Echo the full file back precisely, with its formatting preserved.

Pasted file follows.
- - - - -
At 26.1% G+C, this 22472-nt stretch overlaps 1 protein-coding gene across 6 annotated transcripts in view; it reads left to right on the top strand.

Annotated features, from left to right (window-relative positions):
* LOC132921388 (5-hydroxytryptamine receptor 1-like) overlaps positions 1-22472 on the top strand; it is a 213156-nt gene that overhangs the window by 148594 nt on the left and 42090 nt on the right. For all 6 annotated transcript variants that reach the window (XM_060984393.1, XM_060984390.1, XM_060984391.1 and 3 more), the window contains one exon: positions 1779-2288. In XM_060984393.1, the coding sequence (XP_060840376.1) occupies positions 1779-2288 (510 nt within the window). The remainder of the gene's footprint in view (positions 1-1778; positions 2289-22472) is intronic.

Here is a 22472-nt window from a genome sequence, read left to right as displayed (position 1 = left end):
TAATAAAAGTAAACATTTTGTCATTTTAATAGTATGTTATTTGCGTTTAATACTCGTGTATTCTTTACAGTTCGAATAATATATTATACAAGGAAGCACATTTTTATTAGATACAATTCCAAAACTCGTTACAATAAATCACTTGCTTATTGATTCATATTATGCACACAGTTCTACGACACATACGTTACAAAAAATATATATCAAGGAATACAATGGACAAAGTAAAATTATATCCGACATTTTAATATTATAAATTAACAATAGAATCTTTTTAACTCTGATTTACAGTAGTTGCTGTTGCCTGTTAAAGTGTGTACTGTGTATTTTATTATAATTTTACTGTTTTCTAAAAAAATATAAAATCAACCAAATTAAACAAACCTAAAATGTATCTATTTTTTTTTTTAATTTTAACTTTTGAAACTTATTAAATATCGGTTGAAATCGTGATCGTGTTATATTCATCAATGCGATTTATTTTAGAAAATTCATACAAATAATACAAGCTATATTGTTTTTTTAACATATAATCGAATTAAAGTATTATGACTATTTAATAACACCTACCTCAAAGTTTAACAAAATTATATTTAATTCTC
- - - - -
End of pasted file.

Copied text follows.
At 26.1% G+C, this 22472-nt stretch overlaps 1 protein-coding gene across 6 annotated transcripts in view; it reads left to right on the top strand.

Annotated features, from left to right (window-relative positions):
* LOC132921388 (5-hydroxytryptamine receptor 1-like) overlaps positions 1-22472 on the top strand; it is a 213156-nt gene that overhangs the window by 148594 nt on the left and 42090 nt on the right. For all 6 annotated transcript variants that reach the window (XM_060984393.1, XM_060984390.1, XM_060984391.1 and 3 more), the window contains one exon: positions 1779-2288. In XM_060984393.1, the coding sequence (XP_060840376.1) occupies positions 1779-2288 (510 nt within the window). The remainder of the gene's footprint in view (positions 1-1778; positions 2289-22472) is intronic.

Here is a 22472-nt window from a genome sequence, read left to right as displayed (position 1 = left end):
TAATAAAAGTAAACATTTTGTCATTTTAATAGTATGTTATTTGCGTTTAATACTCGTGTATTCTTTACAGTTCGAATAATATATTATACAAGGAAGCACATTTTTATTAGATACAATTCCAAAACTCGTTACAATAAATCACTTGCTTATTGATTCATATTATGCACACAGTTCTACGACACATACGTTACAAAAAATATATATCAAGGAATACAATGGACAAAGTAAAATTATATCCGACATTTTAATATTATAAATTAACAATAGAATCTTTTTAACTCTGATTTACAGTAGTTGCTGTTGCCTGTTAAAGTGTGTACTGTGTATTTTATTATAATTTTACTGTTTTCTAAAAAAATATAAAATCAACCAAATTAAACAAACCTAAAATGTATCTATTTTTTTTTTTAATTTTAACTTTTGAAACTTATTAAATATCGGTTGAAATCGTGATCGTGTTATATTCATCAATGCGATTTATTTTAGAAAATTCATACAAATAATACAAGCTATATTGTTTTTTTAACATATAATCGAATTAAAGTATTATGACTATTTAATAACACCTACCTCAAAGTTTAACAAAATTATATTTAATTCTC